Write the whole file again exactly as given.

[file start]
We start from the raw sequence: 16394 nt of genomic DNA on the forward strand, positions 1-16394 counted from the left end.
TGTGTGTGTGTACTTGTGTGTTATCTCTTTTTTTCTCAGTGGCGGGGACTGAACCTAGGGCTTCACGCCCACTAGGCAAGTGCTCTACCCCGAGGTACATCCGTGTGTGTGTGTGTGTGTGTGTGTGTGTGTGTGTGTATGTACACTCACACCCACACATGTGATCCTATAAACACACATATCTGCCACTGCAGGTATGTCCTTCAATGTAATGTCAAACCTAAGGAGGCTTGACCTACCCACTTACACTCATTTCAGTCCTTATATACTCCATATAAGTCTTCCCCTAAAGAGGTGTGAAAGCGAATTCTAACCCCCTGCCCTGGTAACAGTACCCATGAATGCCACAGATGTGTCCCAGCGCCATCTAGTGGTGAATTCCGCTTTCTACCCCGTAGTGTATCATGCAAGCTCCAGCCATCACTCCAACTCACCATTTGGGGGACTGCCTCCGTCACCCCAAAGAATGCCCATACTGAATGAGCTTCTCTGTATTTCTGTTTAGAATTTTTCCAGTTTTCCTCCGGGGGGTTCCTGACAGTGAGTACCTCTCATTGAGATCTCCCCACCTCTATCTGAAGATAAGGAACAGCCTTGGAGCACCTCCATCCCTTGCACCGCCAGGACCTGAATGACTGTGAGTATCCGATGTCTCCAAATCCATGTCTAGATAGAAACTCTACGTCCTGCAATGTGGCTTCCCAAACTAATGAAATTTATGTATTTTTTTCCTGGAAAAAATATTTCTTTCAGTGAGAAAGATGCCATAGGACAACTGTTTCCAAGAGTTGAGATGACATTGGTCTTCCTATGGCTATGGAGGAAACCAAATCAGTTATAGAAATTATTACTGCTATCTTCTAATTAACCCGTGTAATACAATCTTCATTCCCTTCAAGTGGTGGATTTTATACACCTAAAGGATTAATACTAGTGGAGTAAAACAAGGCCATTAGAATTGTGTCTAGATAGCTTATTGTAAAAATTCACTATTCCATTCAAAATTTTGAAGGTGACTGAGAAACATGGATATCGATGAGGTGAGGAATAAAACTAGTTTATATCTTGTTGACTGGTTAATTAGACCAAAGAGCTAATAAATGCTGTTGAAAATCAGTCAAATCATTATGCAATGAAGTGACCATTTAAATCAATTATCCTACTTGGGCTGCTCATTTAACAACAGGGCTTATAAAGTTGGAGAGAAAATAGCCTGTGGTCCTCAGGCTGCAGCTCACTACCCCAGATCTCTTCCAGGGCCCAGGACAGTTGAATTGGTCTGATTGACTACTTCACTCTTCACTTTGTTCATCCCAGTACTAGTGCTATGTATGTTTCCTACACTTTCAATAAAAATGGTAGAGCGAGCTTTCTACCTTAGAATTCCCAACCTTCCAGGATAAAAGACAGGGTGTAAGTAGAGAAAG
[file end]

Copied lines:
We start from the raw sequence: 16394 nt of genomic DNA on the forward strand, positions 1-16394 counted from the left end.
TGTGTGTGTGTACTTGTGTGTTATCTCTTTTTTTCTCAGTGGCGGGGACTGAACCTAGGGCTTCACGCCCACTAGGCAAGTGCTCTACCCCGAGGTACATCCGTGTGTGTGTGTGTGTGTGTGTGTGTGTGTGTGTGTATGTACACTCACACCCACACATGTGATCCTATAAACACACATATCTGCCACTGCAGGTATGTCCTTCAATGTAATGTCAAACCTAAGGAGGCTTGACCTACCCACTTACACTCATTTCAGTCCTTATATACTCCATATAAGTCTTCCCCTAAAGAGGTGTGAAAGCGAATTCTAACCCCCTGCCCTGGTAACAGTACCCATGAATGCCACAGATGTGTCCCAGCGCCATCTAGTGGTGAATTCCGCTTTCTACCCCGTAGTGTATCATGCAAGCTCCAGCCATCACTCCAACTCACCATTTGGGGGACTGCCTCCGTCACCCCAAAGAATGCCCATACTGAATGAGCTTCTCTGTATTTCTGTTTAGAATTTTTCCAGTTTTCCTCCGGGGGGTTCCTGACAGTGAGTACCTCTCATTGAGATCTCCCCACCTCTATCTGAAGATAAGGAACAGCCTTGGAGCACCTCCATCCCTTGCACCGCCAGGACCTGAATGACTGTGAGTATCCGATGTCTCCAAATCCATGTCTAGATAGAAACTCTACGTCCTGCAATGTGGCTTCCCAAACTAATGAAATTTATGTATTTTTTTCCTGGAAAAAATATTTCTTTCAGTGAGAAAGATGCCATAGGACAACTGTTTCCAAGAGTTGAGATGACATTGGTCTTCCTATGGCTATGGAGGAAACCAAATCAGTTATAGAAATTATTACTGCTATCTTCTAATTAACCCGTGTAATACAATCTTCATTCCCTTCAAGTGGTGGATTTTATACACCTAAAGGATTAATACTAGTGGAGTAAAACAAGGCCATTAGAATTGTGTCTAGATAGCTTATTGTAAAAATTCACTATTCCATTCAAAATTTTGAAGGTGACTGAGAAACATGGATATCGATGAGGTGAGGAATAAAACTAGTTTATATCTTGTTGACTGGTTAATTAGACCAAAGAGCTAATAAATGCTGTTGAAAATCAGTCAAATCATTATGCAATGAAGTGACCATTTAAATCAATTATCCTACTTGGGCTGCTCATTTAACAACAGGGCTTATAAAGTTGGAGAGAAAATAGCCTGTGGTCCTCAGGCTGCAGCTCACTACCCCAGATCTCTTCCAGGGCCCAGGACAGTTGAATTGGTCTGATTGACTACTTCACTCTTCACTTTGTTCATCCCAGTACTAGTGCTATGTATGTTTCCTACACTTTCAATAAAAATGGTAGAGCGAGCTTTCTACCTTAGAATTCCCAACCTTCCAGGATAAAAGACAGGGTGTAAGTAGAGAAAG